On May 15, Costa Rican President Carlos Alvarado signed decrees No. 42351-H and 42350-MGP-S, to keep the number of foreign carriers as low as possible to prevent outbreaks of COVID-19. Since May 18 trucks may only enter the facilities of Costa Rican land border posts to drop off or pick up goods there. The Decrees will affect the supply of essential products to combat COVID-19 as well as food.
The day the measures went into effect the Central American Council of Economic Integration Ministers asked the Costa Rican government to rescind its decision. Backed by 17 regional groups, the proposal calls on the countries of the isthmus to support the urgent drafting and immediate application of the Protocol for the Central American transport sector, which will establish coordinated procedures between the States to prevent contagion and guarantee the flow of trade.
The Central America Transport Federation (Fecatrans) demanded the elimination of the decrees because of the negative impact on the regional supply of products. The vice president of the Heavy Transport Union of Guatemala, Juan Carlos Limatuj, described as outrageous what drivers go through at the border post of Peñas Blancas (northern border of Costa Rica with Nicaragua).
The Panama Customs Director, Tayra Barsallo, called the Costa Rican measures “inhuman” and the Panamanian authorities asked for the elimination of the decrees.
The Panamanian transporters’ union closed the Paso Canoas border crossing on the canal side to stop Costa Rica’s cargo from entering Panama in retaliation.
The line of nearly 1,000 transporters at Peñas Blancas (the primary transportation border-crossing between Nicaragua and Costa Rica) keeps increasing. This puts the supply of products at risk, generates uncertainty due to the possible damage to perishable products and affects trade.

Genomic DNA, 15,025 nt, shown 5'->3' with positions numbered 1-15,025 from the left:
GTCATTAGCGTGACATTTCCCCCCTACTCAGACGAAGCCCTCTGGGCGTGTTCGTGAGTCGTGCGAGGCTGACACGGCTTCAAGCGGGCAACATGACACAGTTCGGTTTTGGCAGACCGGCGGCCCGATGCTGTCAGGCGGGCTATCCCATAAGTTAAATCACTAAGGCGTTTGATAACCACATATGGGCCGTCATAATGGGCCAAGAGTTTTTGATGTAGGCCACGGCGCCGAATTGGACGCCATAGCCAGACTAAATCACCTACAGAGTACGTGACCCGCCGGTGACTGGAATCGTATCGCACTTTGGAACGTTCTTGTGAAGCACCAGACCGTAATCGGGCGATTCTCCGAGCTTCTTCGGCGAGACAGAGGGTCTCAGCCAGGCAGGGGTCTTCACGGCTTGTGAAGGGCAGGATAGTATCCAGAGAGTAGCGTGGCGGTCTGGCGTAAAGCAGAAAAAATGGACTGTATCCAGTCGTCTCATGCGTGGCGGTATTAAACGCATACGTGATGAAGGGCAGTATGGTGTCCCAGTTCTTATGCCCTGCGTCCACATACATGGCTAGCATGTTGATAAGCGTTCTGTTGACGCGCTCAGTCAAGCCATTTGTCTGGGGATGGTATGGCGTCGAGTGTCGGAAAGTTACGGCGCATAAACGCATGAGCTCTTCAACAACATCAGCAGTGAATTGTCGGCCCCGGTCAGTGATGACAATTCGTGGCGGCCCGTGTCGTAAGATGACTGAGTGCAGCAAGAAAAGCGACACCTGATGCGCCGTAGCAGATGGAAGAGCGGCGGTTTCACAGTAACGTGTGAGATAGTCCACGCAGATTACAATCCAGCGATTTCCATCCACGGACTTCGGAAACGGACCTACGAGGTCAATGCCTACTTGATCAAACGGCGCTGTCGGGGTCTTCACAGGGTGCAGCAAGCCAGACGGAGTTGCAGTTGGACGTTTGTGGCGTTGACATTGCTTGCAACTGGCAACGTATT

“We are asking the [Costa Rican] Government to suspend the decree because it affects the regional economy,” said Costa Rican Chamber of Exporters (Cadexco) President Laura Bonilla.
The National Chamber of Cargo Transporters (Canatrac) of Costa Rica is concerned about the long line of trucks at the borders. “First they did COVID-19 tests on all drivers with a three-day wait for results. We are aware of the health interests of our authorities, but we must find a balance between health, safety and the logistical safety of goods,” said Canatrac representative, Francisco Quirós.
On May 19, Costa Rica began militarizing its closed borders with more than 1500 trucks, food and merchandise stranded. Central American transporters, exporters and importers accuse Costa Rica of violating the rules governing free trade in the region.
US funded Nicaraguan opposition media outlet, Confidencial, as well as ABC News falsely claimed the problem was that Nicaragua had closed its border with Costa Rica.